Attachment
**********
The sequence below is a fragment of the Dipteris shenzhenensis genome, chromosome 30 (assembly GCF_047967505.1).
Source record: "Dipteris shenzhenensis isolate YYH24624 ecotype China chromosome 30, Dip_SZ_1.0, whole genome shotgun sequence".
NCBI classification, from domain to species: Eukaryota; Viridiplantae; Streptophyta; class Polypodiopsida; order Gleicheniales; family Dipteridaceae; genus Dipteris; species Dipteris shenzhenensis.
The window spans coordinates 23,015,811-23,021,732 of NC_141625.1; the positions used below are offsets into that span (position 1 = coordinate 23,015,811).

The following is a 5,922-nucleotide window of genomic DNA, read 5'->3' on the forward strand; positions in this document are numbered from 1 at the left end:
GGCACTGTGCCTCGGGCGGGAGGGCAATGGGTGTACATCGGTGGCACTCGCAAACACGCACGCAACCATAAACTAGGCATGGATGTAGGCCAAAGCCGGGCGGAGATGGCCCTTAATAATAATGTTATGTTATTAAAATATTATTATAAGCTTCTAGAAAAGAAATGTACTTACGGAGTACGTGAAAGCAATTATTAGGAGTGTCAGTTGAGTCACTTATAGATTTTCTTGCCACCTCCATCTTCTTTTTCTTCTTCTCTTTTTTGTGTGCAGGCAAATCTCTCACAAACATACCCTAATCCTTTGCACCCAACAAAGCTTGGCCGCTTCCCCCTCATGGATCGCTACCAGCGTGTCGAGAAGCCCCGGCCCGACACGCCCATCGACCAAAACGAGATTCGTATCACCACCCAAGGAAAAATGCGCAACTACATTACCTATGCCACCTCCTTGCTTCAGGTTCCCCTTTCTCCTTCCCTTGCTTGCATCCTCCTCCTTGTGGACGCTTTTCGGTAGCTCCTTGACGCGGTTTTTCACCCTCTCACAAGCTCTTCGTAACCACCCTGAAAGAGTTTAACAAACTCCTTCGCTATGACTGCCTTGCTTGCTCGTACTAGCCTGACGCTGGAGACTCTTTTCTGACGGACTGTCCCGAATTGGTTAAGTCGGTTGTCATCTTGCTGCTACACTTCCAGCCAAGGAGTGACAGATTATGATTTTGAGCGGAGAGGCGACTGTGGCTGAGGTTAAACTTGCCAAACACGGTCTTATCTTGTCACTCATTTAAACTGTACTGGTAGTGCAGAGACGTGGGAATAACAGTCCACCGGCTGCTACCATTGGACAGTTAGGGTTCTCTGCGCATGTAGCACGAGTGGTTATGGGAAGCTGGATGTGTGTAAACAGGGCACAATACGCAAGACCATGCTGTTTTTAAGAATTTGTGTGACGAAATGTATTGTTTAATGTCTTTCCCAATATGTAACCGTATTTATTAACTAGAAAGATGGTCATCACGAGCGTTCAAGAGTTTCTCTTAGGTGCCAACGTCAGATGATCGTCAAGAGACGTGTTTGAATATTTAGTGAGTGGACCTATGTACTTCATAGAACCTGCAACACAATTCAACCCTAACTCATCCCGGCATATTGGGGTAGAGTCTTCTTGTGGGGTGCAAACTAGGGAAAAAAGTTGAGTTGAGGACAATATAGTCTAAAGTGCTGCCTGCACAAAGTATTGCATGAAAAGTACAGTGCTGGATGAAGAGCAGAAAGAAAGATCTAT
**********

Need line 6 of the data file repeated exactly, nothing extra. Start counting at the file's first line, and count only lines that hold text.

GGCACTGTGCCTCGGGCGGGAGGGCAATGGGTGTACATCGGTGGCACTCGCAAACACGCACGCAACCATAAACTAGGCATGGATGTAGGCCAAAGCCGGGCGGAGATGGCCCTTAATAATAATGTTATGTTATTAAAATATTATTATAAGCTTCTAGAAAAGAAATGTACTTACGGAGTACGTGAAAGCAATTATTAGGAGTGTCAGTTGAGTCACTTATAGATTTTCTTGCCACCTCCATCTTCTTTTTCTTCTTCTCTTTTTTGTGTGCAGGCAAATCTCTCACAAACATACCCTAATCCTTTGCACCCAACAAAGCTTGGCCGCTTCCCCCTCATGGATCGCTACCAGCGTGTCGAGAAGCCCCGGCCCGACACGCCCATCGACCAAAACGAGATTCGTATCACCACCCAAGGAAAAATGCGCAACTACATTACCTATGCCACCTCCTTGCTTCAGGTTCCCCTTTCTCCTTCCCTTGCTTGCATCCTCCTCCTTGTGGACGCTTTTCGGTAGCTCCTTGACGCGGTTTTTCACCCTCTCACAAGCTCTTCGTAACCACCCTGAAAGAGTTTAACAAACTCCTTCGCTATGACTGCCTTGCTTGCTCGTACTAGCCTGACGCTGGAGACTCTTTTCTGACGGACTGTCCCGAATTGGTTAAGTCGGTTGTCATCTTGCTGCTACACTTCCAGCCAAGGAGTGACAGATTATGATTTTGAGCGGAGAGGCGACTGTGGCTGAGGTTAAACTTGCCAAACACGGTCTTATCTTGTCACTCATTTAAACTGTACTGGTAGTGCAGAGACGTGGGAATAACAGTCCACCGGCTGCTACCATTGGACAGTTAGGGTTCTCTGCGCATGTAGCACGAGTGGTTATGGGAAGCTGGATGTGTGTAAACAGGGCACAATACGCAAGACCATGCTGTTTTTAAGAATTTGTGTGACGAAATGTATTGTTTAATGTCTTTCCCAATATGTAACCGTATTTATTAACTAGAAAGATGGTCATCACGAGCGTTCAAGAGTTTCTCTTAGGTGCCAACGTCAGATGATCGTCAAGAGACGTGTTTGAATATTTAGTGAGTGGACCTATGTACTTCATAGAACCTGCAACACAATTCAACCCTAACTCATCCCGGCATATTGGGGTAGAGTCTTCTTGTGGGGTGCAAACTAGGGAAAAAAGTTGAGTTGAGGACAATATAGTCTAAAGTGCTGCCTGCACAAAGTATTGCATGAAAAGTACAGTGCTGGATGAAGAGCAGAAAGAAAGATCTAT